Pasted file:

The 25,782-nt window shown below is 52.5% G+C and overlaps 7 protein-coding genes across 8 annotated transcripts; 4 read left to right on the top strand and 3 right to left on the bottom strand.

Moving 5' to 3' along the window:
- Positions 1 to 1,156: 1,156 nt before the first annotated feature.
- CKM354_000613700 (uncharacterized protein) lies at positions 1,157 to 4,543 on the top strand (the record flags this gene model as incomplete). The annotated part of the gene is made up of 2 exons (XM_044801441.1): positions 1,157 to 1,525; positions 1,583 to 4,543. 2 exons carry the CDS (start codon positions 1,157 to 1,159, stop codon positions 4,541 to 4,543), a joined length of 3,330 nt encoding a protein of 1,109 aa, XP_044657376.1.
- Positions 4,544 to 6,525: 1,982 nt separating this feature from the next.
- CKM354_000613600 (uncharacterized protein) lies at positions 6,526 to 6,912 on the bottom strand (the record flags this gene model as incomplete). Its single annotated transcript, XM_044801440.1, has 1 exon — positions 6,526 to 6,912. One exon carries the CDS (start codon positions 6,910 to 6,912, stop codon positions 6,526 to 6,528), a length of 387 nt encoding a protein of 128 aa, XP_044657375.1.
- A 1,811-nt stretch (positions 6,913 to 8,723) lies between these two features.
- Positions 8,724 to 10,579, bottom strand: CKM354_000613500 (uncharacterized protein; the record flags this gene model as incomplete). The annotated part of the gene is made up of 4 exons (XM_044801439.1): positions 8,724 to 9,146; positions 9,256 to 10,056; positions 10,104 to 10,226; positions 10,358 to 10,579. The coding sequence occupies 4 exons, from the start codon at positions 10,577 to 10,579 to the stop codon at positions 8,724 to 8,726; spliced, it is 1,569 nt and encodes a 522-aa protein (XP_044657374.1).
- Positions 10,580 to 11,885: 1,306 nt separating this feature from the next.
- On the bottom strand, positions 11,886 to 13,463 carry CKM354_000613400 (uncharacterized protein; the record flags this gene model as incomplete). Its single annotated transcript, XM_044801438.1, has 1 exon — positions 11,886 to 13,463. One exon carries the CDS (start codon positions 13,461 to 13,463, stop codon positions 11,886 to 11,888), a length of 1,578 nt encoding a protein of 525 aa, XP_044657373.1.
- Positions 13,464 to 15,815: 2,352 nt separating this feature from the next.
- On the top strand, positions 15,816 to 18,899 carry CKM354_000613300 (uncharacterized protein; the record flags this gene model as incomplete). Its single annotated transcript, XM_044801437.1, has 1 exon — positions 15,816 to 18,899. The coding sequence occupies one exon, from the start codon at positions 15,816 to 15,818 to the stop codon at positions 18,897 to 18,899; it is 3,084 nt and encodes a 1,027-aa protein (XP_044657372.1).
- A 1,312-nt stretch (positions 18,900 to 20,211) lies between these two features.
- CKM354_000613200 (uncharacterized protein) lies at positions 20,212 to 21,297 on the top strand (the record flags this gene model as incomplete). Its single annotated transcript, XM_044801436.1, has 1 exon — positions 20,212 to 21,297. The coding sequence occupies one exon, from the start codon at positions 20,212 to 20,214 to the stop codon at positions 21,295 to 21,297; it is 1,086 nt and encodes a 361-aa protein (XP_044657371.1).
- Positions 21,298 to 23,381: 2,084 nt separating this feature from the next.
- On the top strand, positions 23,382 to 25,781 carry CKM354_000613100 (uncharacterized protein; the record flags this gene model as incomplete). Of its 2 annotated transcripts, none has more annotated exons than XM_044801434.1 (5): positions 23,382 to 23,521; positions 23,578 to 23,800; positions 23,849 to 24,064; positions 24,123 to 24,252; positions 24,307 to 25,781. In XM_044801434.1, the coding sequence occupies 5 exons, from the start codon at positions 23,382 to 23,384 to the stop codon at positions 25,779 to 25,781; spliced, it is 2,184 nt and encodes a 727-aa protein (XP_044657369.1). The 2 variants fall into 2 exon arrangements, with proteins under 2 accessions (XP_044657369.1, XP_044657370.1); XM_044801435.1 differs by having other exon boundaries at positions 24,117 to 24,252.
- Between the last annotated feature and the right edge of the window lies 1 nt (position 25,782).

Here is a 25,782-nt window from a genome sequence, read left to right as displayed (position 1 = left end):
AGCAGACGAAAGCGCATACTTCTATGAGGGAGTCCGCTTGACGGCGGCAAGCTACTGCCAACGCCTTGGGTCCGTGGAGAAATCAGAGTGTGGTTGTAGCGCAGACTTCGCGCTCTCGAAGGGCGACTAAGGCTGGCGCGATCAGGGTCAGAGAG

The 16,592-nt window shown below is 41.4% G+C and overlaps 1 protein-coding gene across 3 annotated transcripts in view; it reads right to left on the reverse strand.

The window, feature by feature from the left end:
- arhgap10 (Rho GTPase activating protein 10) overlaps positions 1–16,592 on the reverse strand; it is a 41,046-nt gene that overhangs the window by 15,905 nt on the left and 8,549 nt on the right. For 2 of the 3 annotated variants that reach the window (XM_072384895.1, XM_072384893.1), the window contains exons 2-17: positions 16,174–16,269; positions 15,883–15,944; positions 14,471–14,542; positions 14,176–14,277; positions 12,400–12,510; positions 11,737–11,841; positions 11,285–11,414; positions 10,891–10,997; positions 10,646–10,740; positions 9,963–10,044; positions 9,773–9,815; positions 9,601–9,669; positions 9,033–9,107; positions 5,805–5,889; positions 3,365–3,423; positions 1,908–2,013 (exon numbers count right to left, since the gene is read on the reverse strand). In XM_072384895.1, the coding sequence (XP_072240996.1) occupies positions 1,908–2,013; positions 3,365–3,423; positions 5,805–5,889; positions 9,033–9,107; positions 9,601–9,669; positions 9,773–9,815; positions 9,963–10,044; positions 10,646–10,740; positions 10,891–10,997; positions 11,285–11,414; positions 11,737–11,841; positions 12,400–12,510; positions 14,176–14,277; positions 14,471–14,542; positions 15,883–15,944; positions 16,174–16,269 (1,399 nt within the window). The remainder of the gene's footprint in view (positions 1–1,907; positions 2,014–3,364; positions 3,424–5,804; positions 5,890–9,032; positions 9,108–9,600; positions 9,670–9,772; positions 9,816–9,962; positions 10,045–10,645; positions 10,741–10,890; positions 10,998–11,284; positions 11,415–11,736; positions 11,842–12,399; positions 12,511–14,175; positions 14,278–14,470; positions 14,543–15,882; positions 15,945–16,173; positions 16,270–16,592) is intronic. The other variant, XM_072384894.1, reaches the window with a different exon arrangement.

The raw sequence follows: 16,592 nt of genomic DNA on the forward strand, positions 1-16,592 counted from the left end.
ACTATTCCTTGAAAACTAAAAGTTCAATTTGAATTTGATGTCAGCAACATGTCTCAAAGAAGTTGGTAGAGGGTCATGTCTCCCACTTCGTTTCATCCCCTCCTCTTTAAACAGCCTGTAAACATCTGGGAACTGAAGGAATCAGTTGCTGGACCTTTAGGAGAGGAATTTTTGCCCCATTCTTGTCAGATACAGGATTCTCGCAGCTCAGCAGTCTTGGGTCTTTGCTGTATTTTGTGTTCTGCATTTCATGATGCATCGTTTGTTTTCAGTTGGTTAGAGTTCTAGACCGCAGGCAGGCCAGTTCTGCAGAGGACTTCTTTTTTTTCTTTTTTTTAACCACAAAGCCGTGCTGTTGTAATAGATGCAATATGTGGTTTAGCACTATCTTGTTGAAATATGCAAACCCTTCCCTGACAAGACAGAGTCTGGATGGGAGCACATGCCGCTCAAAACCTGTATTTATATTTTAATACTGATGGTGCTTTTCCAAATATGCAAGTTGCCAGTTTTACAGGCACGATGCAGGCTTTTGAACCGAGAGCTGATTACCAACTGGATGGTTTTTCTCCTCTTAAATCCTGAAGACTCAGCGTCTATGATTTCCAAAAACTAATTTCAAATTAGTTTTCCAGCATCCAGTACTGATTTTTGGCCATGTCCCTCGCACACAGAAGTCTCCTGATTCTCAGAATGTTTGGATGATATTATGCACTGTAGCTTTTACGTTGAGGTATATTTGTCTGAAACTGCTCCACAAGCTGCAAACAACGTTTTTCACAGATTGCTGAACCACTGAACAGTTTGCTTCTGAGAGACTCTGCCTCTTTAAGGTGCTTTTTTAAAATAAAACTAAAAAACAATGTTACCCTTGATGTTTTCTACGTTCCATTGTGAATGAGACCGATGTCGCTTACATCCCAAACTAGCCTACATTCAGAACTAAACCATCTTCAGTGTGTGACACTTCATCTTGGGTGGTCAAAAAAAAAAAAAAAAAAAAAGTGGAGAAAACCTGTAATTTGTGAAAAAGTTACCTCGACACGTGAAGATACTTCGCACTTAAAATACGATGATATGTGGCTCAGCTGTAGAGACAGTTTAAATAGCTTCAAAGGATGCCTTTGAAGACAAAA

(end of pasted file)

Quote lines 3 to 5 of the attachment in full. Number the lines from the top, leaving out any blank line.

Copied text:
- Positions 1 to 1,156: 1,156 nt before the first annotated feature.
- CKM354_000613700 (uncharacterized protein) lies at positions 1,157 to 4,543 on the top strand (the record flags this gene model as incomplete). The annotated part of the gene is made up of 2 exons (XM_044801441.1): positions 1,157 to 1,525; positions 1,583 to 4,543. 2 exons carry the CDS (start codon positions 1,157 to 1,159, stop codon positions 4,541 to 4,543), a joined length of 3,330 nt encoding a protein of 1,109 aa, XP_044657376.1.
- Positions 4,544 to 6,525: 1,982 nt separating this feature from the next.